This decision could have a big impact on Uber threatening its business model and the so-called gig economy.
The court’s seven judges unanimously rejected Uber’s appeal against a lower court ruling. They agreed that two Uber drivers were “workers” under British law – entitling them to benefits such as paid holidays and the minimum wage. Uber had argued that the two were independent contractors.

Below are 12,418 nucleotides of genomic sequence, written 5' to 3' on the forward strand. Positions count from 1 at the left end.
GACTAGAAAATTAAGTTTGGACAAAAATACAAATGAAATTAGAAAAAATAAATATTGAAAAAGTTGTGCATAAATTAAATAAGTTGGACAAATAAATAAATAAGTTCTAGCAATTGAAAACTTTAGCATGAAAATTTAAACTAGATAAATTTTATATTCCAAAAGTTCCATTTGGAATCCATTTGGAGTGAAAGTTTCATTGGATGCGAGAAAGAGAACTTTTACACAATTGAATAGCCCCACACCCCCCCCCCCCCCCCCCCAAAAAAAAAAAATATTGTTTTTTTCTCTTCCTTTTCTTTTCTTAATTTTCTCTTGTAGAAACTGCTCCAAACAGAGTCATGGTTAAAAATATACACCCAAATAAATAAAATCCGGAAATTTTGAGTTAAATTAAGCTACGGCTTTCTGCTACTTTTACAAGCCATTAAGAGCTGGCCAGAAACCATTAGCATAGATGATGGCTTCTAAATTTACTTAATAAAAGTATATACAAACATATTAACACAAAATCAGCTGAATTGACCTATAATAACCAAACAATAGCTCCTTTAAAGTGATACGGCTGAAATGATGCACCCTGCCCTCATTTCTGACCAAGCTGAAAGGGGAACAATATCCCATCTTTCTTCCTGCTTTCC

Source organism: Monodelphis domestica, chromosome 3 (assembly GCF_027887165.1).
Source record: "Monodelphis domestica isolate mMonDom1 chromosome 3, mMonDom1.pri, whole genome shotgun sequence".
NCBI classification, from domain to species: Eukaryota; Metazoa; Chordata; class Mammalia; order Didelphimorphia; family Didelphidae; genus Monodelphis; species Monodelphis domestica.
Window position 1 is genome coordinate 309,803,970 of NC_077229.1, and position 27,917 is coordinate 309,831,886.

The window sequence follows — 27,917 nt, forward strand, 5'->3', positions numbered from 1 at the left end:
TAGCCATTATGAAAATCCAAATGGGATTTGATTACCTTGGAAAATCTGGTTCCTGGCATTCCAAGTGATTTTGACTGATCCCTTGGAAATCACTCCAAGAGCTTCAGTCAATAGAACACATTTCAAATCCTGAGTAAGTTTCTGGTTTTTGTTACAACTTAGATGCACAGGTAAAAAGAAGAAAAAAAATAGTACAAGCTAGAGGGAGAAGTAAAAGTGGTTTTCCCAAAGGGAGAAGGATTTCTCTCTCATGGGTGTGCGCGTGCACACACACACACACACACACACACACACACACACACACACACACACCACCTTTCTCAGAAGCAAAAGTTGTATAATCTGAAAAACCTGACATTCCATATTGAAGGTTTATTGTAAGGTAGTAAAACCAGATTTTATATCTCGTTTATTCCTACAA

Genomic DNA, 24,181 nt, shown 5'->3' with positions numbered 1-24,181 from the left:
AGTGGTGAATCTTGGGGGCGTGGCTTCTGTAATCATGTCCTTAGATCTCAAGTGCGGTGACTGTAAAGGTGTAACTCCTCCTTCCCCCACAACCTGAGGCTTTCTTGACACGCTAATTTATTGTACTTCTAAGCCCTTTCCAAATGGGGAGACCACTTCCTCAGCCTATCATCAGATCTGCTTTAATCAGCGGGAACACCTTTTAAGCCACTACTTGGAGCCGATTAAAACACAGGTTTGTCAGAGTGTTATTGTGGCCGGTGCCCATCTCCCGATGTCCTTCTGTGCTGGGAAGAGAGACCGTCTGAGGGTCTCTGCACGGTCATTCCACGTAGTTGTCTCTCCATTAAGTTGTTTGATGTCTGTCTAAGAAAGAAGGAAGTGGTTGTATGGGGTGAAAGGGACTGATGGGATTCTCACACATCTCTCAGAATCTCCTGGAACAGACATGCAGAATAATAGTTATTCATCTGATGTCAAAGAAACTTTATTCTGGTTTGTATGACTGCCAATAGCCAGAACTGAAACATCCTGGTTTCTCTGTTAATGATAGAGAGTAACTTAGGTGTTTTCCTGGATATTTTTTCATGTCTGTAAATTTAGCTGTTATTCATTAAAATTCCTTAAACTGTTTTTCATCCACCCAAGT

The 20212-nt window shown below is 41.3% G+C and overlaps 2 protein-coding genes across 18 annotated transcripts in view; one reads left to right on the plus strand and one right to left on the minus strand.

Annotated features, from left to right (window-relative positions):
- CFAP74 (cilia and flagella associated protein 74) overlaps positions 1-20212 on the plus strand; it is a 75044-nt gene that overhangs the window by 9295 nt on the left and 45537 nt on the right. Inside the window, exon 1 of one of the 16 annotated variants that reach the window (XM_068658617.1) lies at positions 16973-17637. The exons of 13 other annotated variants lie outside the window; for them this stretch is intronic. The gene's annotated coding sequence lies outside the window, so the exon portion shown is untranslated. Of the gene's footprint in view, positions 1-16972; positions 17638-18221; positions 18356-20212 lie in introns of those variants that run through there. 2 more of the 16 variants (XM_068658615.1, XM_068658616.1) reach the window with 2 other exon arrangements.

This is similar to the issue California faced when the state-designated ride-hail drivers as employees in 2019 — the classification was overturned by Proposition 22 in November.
Uber put out a blog post — saying the next steps would be to survey drivers about what they want going forward and then make a decision about what’s next in the coming weeks.
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